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Hello best people, my question is this example is telling me about cdecl calling convention. I have confusion that when analyzing the code in disassembly how would I recognize that this is the cdecl call plus

they are saying that the highlighted line in the picture showing that the stack is cleaned by the caller as the function is complete, my question is how it is cleaning the stack, I'm according to my knowledge seeing that the value 12 is added in esp, HOW IT IS CLEANING? please explain.

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esp register is the stack pointer and it points to the head of the stack, which is the lowest address in the binary.

#1 Initial stack frame:

|local var 1| <- esp (lowest address)
|local var 2|
|-----------|
|-----------| 
|-----------|
|local var n| <- ebp

After the push instructions the stack will look at:

#2 Stack frame just before the call:

|a| <- esp
|b| 
|c| 
|local var 1|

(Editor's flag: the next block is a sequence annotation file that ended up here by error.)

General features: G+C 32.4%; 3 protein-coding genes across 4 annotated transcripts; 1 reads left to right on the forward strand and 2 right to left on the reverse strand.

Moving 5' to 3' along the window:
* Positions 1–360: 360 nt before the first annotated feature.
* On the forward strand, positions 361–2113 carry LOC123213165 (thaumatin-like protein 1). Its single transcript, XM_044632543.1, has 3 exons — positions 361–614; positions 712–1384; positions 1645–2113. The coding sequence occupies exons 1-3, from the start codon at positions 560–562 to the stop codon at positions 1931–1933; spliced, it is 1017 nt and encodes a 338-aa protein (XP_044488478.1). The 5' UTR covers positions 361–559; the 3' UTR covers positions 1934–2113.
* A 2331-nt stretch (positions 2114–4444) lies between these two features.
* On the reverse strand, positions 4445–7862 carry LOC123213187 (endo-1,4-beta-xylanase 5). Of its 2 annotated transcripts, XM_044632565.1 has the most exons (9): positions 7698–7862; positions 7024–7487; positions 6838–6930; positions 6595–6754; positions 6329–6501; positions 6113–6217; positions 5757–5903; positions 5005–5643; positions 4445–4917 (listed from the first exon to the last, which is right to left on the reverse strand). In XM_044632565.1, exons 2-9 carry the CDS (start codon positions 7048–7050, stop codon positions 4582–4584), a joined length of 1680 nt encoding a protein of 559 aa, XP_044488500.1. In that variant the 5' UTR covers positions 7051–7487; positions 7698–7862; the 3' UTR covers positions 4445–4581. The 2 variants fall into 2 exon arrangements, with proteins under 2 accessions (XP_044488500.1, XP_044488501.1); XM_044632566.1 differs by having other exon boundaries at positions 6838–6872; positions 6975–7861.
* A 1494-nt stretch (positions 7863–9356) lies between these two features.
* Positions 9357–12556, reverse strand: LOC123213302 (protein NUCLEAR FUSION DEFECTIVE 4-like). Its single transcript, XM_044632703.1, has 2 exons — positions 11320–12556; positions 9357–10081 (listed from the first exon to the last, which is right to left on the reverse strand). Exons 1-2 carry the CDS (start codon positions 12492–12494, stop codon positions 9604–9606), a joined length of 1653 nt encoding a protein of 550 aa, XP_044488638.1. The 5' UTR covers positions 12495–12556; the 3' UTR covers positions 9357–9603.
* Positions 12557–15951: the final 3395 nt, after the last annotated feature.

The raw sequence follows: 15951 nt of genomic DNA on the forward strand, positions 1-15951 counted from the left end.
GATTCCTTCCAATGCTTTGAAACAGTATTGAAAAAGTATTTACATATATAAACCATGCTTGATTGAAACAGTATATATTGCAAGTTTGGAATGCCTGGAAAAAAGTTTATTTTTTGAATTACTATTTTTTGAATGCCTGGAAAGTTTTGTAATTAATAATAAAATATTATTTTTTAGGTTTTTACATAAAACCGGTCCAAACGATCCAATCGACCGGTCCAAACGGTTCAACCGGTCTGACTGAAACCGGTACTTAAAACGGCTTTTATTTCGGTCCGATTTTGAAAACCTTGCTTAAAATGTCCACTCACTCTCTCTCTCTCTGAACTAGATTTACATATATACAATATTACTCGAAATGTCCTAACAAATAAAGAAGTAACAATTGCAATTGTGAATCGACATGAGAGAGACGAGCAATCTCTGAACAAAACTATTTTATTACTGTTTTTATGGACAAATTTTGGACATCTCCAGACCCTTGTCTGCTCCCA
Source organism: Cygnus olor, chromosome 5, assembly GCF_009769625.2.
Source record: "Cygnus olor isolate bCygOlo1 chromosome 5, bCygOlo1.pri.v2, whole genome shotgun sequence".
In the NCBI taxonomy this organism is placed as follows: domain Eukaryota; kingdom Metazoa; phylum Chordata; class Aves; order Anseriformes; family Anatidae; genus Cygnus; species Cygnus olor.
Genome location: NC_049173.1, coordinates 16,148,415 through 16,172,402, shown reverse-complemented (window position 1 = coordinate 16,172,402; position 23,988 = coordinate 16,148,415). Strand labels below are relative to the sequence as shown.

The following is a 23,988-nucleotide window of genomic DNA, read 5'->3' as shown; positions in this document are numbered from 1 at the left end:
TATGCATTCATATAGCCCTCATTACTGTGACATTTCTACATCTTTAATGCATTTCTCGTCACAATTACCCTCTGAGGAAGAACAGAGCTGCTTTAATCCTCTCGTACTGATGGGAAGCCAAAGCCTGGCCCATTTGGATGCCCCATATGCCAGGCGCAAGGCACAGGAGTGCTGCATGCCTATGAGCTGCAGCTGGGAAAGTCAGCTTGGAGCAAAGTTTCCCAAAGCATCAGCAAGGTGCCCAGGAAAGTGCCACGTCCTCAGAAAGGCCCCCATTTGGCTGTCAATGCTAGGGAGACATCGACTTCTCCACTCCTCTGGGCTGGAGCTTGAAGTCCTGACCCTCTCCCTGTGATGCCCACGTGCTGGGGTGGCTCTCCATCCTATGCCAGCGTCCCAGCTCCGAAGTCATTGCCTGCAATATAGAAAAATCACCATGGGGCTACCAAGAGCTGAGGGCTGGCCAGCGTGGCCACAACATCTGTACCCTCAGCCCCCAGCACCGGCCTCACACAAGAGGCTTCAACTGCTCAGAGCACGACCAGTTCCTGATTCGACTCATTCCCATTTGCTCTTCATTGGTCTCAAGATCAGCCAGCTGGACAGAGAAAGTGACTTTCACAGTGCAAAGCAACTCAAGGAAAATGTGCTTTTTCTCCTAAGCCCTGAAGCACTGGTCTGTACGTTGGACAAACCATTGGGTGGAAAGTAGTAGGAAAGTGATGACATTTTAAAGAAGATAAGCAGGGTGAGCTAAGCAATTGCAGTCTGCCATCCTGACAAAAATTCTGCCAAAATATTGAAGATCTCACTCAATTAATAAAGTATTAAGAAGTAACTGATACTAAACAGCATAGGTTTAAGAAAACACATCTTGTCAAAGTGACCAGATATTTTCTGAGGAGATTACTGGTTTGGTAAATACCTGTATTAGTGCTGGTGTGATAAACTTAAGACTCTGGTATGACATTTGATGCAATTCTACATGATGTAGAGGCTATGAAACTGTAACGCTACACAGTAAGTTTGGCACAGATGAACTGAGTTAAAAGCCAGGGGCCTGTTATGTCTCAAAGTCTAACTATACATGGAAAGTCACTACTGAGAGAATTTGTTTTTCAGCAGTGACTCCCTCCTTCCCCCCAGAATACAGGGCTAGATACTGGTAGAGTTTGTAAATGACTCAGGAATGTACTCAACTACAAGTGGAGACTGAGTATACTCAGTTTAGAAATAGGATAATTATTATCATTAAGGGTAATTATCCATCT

|local var 2|
|-----------|
|-----------| 
|-----------|
|local var n| <- ebp

So now 3 extra values were added to the stack frame of the current function, in order to pass arguments to the test function. 3 arguments * 4 bytes size of an argument = 12 bytes.

After test returns we need to get back to our #1 stack frame from #2 - we want esp to point back to the local var 1. in order to do that, we need to add 12 to the esp - remember that the stack grows from highest address to lowest and that the size of our 3 arguments is 12 bytes. This is the add esp, 12 instruction, and it's called cleanup the stack.

In cdecl call, the caller, which is the current function, is the one that responsible for cleanup the stack. In other calling conventions, like stdcall the callee is responsible for cleaning the stack - restore the state of the stack pointers to prior the call.

  • nicely explained! Thank You. – Adil Nehal Dec 8 '20 at 12:29
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Just to add to the previous answer, “cleaning” here is not used in the literal sense but to indicate the the code returns the stack pointer (esp) to the value it had before the call. Unfortunately this term is quite entrenched so will probably continue to confuse new learners in future as well.

  • Thank you so much sir! It really helped me & evaded my confusion! 🔥 – Adil Nehal Dec 14 '20 at 8:40

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